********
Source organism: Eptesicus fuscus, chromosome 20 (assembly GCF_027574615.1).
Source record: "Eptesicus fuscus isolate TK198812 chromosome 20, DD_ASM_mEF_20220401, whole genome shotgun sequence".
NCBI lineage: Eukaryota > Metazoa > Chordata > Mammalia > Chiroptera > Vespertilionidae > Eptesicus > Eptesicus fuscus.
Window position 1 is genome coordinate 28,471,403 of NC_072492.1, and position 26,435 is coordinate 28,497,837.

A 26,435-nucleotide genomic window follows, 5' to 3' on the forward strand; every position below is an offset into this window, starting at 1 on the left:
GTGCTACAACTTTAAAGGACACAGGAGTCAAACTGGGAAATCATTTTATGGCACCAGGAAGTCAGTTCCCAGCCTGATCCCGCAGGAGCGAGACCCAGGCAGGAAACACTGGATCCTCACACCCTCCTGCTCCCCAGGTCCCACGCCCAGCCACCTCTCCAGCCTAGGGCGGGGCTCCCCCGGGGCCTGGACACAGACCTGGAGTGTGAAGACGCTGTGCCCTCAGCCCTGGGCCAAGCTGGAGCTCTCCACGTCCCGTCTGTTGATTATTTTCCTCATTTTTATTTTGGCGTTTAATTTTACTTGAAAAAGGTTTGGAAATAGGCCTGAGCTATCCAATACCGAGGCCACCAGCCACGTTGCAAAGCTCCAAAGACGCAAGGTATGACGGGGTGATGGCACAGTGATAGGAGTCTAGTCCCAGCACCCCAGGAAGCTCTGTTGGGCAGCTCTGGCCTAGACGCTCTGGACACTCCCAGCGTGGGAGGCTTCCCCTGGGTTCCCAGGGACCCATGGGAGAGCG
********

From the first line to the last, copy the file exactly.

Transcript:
Source organism: Eptesicus fuscus, chromosome 20 (assembly GCF_027574615.1).
Source record: "Eptesicus fuscus isolate TK198812 chromosome 20, DD_ASM_mEF_20220401, whole genome shotgun sequence".
NCBI lineage: Eukaryota > Metazoa > Chordata > Mammalia > Chiroptera > Vespertilionidae > Eptesicus > Eptesicus fuscus.
Window position 1 is genome coordinate 28,471,403 of NC_072492.1, and position 26,435 is coordinate 28,497,837.

A 26,435-nucleotide genomic window follows, 5' to 3' on the forward strand; every position below is an offset into this window, starting at 1 on the left:
GTGCTACAACTTTAAAGGACACAGGAGTCAAACTGGGAAATCATTTTATGGCACCAGGAAGTCAGTTCCCAGCCTGATCCCGCAGGAGCGAGACCCAGGCAGGAAACACTGGATCCTCACACCCTCCTGCTCCCCAGGTCCCACGCCCAGCCACCTCTCCAGCCTAGGGCGGGGCTCCCCCGGGGCCTGGACACAGACCTGGAGTGTGAAGACGCTGTGCCCTCAGCCCTGGGCCAAGCTGGAGCTCTCCACGTCCCGTCTGTTGATTATTTTCCTCATTTTTATTTTGGCGTTTAATTTTACTTGAAAAAGGTTTGGAAATAGGCCTGAGCTATCCAATACCGAGGCCACCAGCCACGTTGCAAAGCTCCAAAGACGCAAGGTATGACGGGGTGATGGCACAGTGATAGGAGTCTAGTCCCAGCACCCCAGGAAGCTCTGTTGGGCAGCTCTGGCCTAGACGCTCTGGACACTCCCAGCGTGGGAGGCTTCCCCTGGGTTCCCAGGGACCCATGGGAGAGCG